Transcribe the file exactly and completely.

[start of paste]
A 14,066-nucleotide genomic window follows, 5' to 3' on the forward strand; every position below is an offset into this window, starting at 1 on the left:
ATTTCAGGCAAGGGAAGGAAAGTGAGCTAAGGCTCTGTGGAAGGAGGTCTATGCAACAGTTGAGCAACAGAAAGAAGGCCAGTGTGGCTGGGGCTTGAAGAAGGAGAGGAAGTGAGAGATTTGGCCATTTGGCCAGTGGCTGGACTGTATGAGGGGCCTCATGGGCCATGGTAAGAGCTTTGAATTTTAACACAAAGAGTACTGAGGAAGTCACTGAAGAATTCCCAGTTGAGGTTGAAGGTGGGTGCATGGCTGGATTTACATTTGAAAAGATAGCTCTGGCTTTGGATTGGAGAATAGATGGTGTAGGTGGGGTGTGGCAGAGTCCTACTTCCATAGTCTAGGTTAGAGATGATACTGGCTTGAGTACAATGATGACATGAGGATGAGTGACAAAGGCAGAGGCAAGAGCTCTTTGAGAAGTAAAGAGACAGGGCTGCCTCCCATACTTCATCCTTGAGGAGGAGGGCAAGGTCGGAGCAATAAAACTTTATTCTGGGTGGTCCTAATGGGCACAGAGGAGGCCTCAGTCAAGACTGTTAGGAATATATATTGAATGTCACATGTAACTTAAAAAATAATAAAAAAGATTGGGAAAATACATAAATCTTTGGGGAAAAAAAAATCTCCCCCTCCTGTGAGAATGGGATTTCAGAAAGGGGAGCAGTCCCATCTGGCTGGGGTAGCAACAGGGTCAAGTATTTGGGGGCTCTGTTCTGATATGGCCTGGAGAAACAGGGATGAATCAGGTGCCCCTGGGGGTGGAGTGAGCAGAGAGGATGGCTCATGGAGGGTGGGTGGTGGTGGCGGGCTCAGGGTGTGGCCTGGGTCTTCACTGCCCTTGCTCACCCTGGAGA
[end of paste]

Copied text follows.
A 14,066-nucleotide genomic window follows, 5' to 3' on the forward strand; every position below is an offset into this window, starting at 1 on the left:
ATTTCAGGCAAGGGAAGGAAAGTGAGCTAAGGCTCTGTGGAAGGAGGTCTATGCAACAGTTGAGCAACAGAAAGAAGGCCAGTGTGGCTGGGGCTTGAAGAAGGAGAGGAAGTGAGAGATTTGGCCATTTGGCCAGTGGCTGGACTGTATGAGGGGCCTCATGGGCCATGGTAAGAGCTTTGAATTTTAACACAAAGAGTACTGAGGAAGTCACTGAAGAATTCCCAGTTGAGGTTGAAGGTGGGTGCATGGCTGGATTTACATTTGAAAAGATAGCTCTGGCTTTGGATTGGAGAATAGATGGTGTAGGTGGGGTGTGGCAGAGTCCTACTTCCATAGTCTAGGTTAGAGATGATACTGGCTTGAGTACAATGATGACATGAGGATGAGTGACAAAGGCAGAGGCAAGAGCTCTTTGAGAAGTAAAGAGACAGGGCTGCCTCCCATACTTCATCCTTGAGGAGGAGGGCAAGGTCGGAGCAATAAAACTTTATTCTGGGTGGTCCTAATGGGCACAGAGGAGGCCTCAGTCAAGACTGTTAGGAATATATATTGAATGTCACATGTAACTTAAAAAATAATAAAAAAGATTGGGAAAATACATAAATCTTTGGGGAAAAAAAAATCTCCCCCTCCTGTGAGAATGGGATTTCAGAAAGGGGAGCAGTCCCATCTGGCTGGGGTAGCAACAGGGTCAAGTATTTGGGGGCTCTGTTCTGATATGGCCTGGAGAAACAGGGATGAATCAGGTGCCCCTGGGGGTGGAGTGAGCAGAGAGGATGGCTCATGGAGGGTGGGTGGTGGTGGCGGGCTCAGGGTGTGGCCTGGGTCTTCACTGCCCTTGCTCACCCTGGAGA